. I like to use social media as a means of taking the experiences that we’re having in the field and sharing them with the public. If I find something significant, I can take a picture of it, post it on the Internet and share it with our digital public. There are a lot of times when we’re out in the field, like in the woods, where visitors can’t just stop by. So how do we make that work that we’re doing out there accessible the public and invite them to be a part of those discovery moments? That’s the powerful part of archaeology. It’s a tangible history that you can hold in your hands and say, “I’m the first person in 200 years to touch this thing.” Although social media is digital, we always want people to be a part of those discovery moments.
It’s notable that you all invite others to join in on the process.
We’re active scholars and in academia, a journal article takes us years to get out. On the other hand, I can write a blog post and get that information out relatively quickly. In the context of a blog post, I can say, “this is what I think it is, but we have to do more research,” but at least it’s out there. I have colleagues who follow us that can provide feedback, so that’s going to broaden the knowledge of what we’re finding. This is starting to change the way we do scholarship and the way museums do engagement. It also mimics what we do through our Expedition Programs: we want the public to be engaged with our work by being a part of it.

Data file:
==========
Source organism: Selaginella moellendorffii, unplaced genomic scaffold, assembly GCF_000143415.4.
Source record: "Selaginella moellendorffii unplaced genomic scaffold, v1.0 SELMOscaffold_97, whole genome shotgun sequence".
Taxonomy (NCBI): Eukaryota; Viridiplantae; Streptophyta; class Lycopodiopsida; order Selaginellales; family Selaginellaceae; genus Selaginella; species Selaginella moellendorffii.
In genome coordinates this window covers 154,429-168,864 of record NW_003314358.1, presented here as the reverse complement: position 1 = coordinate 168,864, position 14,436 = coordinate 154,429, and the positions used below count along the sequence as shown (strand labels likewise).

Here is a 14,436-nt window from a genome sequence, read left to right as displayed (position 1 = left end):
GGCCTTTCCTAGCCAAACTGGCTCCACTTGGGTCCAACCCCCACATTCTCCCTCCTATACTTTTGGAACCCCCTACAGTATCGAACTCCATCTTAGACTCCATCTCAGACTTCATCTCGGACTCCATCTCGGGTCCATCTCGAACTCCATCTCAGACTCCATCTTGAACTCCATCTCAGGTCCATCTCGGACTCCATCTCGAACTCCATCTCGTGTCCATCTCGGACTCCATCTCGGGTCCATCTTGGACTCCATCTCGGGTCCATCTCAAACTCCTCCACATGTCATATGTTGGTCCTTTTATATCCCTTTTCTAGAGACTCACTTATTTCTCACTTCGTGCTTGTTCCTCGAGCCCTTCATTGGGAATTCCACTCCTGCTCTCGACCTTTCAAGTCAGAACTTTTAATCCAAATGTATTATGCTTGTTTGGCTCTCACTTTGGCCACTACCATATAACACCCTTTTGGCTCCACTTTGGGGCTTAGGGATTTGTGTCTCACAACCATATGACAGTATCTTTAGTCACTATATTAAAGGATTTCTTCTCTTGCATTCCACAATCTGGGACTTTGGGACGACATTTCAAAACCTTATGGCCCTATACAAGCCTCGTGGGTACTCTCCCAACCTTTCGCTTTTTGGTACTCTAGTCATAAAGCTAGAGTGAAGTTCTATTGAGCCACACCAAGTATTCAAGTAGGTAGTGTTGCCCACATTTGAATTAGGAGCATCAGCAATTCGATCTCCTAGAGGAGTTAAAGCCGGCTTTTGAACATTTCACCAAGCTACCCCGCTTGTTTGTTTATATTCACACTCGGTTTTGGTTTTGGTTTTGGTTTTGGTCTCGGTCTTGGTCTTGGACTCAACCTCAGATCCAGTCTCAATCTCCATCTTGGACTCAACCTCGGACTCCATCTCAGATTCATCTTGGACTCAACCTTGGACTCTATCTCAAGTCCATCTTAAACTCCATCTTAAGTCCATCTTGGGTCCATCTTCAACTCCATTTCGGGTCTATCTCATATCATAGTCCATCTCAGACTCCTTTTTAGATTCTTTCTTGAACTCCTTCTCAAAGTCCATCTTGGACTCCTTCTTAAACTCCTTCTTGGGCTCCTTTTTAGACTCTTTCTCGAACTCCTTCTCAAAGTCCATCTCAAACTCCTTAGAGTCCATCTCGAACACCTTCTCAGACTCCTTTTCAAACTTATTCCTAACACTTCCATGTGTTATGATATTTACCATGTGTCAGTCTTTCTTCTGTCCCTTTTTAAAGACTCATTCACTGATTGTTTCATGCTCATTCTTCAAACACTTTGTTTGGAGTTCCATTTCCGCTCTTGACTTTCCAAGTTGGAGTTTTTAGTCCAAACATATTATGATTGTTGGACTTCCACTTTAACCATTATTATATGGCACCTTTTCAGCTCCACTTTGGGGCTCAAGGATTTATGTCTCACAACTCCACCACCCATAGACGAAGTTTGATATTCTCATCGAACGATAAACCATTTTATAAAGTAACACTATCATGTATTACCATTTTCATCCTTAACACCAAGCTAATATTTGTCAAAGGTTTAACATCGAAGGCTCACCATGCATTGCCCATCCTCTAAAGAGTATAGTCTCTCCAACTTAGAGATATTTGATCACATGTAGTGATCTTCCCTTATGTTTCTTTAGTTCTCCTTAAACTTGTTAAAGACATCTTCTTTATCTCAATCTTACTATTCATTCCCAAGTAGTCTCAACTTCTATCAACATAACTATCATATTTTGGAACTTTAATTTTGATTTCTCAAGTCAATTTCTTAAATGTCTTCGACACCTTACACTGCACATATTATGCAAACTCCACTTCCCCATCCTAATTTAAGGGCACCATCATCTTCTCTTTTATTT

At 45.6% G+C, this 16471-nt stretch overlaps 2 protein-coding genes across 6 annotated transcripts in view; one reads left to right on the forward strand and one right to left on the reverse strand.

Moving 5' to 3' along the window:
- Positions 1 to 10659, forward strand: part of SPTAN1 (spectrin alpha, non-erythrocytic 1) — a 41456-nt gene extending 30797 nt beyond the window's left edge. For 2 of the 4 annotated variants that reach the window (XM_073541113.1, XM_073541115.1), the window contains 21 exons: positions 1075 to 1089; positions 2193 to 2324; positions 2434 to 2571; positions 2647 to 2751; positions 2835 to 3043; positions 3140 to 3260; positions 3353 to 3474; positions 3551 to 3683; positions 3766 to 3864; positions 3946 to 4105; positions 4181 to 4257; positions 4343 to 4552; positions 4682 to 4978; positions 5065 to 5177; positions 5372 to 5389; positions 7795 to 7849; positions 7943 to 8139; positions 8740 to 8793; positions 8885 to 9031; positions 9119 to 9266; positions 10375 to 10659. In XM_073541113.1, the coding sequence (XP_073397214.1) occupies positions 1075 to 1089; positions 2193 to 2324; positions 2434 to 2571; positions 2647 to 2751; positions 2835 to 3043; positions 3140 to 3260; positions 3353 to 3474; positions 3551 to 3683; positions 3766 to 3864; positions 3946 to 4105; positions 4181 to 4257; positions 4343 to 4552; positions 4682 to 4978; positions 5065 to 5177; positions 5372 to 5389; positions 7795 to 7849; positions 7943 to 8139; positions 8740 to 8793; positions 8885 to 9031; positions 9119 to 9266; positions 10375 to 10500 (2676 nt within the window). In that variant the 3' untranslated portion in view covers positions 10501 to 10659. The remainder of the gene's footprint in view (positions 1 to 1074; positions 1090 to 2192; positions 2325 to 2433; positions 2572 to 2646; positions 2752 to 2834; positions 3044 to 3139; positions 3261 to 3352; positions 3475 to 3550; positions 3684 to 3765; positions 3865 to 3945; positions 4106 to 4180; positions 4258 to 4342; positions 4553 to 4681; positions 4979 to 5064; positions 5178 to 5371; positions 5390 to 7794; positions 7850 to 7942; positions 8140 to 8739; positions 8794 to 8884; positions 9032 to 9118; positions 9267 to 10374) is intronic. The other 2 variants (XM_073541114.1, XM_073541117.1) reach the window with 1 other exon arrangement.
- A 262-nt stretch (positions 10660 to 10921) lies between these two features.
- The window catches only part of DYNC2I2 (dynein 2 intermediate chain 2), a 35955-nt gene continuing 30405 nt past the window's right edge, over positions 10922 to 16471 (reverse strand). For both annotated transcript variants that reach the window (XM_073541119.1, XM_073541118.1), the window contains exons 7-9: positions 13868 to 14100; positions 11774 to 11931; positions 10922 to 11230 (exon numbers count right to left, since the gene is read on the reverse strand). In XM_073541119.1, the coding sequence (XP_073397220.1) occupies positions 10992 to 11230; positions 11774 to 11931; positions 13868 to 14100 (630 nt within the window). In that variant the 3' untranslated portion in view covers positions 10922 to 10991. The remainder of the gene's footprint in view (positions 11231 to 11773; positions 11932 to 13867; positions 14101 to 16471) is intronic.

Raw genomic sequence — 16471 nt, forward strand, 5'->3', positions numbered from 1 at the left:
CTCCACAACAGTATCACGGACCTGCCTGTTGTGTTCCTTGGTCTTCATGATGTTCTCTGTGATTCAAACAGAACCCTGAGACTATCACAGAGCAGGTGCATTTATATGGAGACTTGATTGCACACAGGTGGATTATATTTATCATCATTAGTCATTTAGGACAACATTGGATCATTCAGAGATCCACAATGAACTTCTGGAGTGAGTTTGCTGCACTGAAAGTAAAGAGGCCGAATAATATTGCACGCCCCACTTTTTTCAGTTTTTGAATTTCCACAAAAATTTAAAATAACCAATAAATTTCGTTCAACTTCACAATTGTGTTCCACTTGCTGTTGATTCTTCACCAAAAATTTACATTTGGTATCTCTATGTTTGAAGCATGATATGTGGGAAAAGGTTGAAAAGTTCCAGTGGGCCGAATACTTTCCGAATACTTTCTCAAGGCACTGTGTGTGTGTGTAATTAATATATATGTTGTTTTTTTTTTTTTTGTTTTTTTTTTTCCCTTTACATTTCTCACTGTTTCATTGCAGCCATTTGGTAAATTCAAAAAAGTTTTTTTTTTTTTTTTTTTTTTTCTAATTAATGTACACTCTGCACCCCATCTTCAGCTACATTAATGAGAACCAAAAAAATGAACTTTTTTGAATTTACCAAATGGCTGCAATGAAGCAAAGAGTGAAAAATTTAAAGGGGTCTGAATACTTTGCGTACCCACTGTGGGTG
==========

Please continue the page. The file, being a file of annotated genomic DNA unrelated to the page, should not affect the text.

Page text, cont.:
So much history exists in Virginia. Where are some of your favorite places to explore?
I moved to Richmond last August, and what a cool historic city that could be even cooler and more historic. I’ve been pretty active with establishing a new organization, RVA Archaeology
. The organization is an effort to make people in Richmond more aware of the archeological resources that exist in the city, which are plentiful. There’s definitely more opportunity for the city to embrace its historical and cultural heritage. We’ve been trying to work with folks to make them more aware. A city that is integrating archaeology into planning phases in an impactful way is Alexandria. I lived in Williamsburg for a while and that’s also a fun place to go back in time for a little bit.
A FEW NOTES ON JAMES MADISON
James Madison’s grandfather acquired Montpelier land in 1723.
James Madison attended the College of New Jersey, known today as Princeton University, from 1763-1765.
James Madison helped organize and participated in the Constitutional Convention of 1787, for which he prepared by reading 400 books on political theory in his library at Montpelier. Never missing a day, Madison took copious notes during the Convention, becoming its unofficial scribe, which were jointly edited later in life by James and his wife, Dolley. They were published posthumously and today reside at the Library of Congress.
James Madison is known as the Father of the Constitution. While he did not personally write every part of the Constitution, he was a key player in all discussions and forcefully argued for many items that would eventually make it into the final draft.
Madison was the last founding father to die at the age of eighty-five on June 28, 1836.
Keep up with the Archaeology Department through the Montpelier Foundation’s Facebook
, Terry’s Twitter
and through following #DigMontpelier
. Visit the Montpelier Foundation’s website
for more information about James Madison, special events
, public programs and planning a trip to Montpelier.
Photographs appear courtesy of The Montpelier Foundation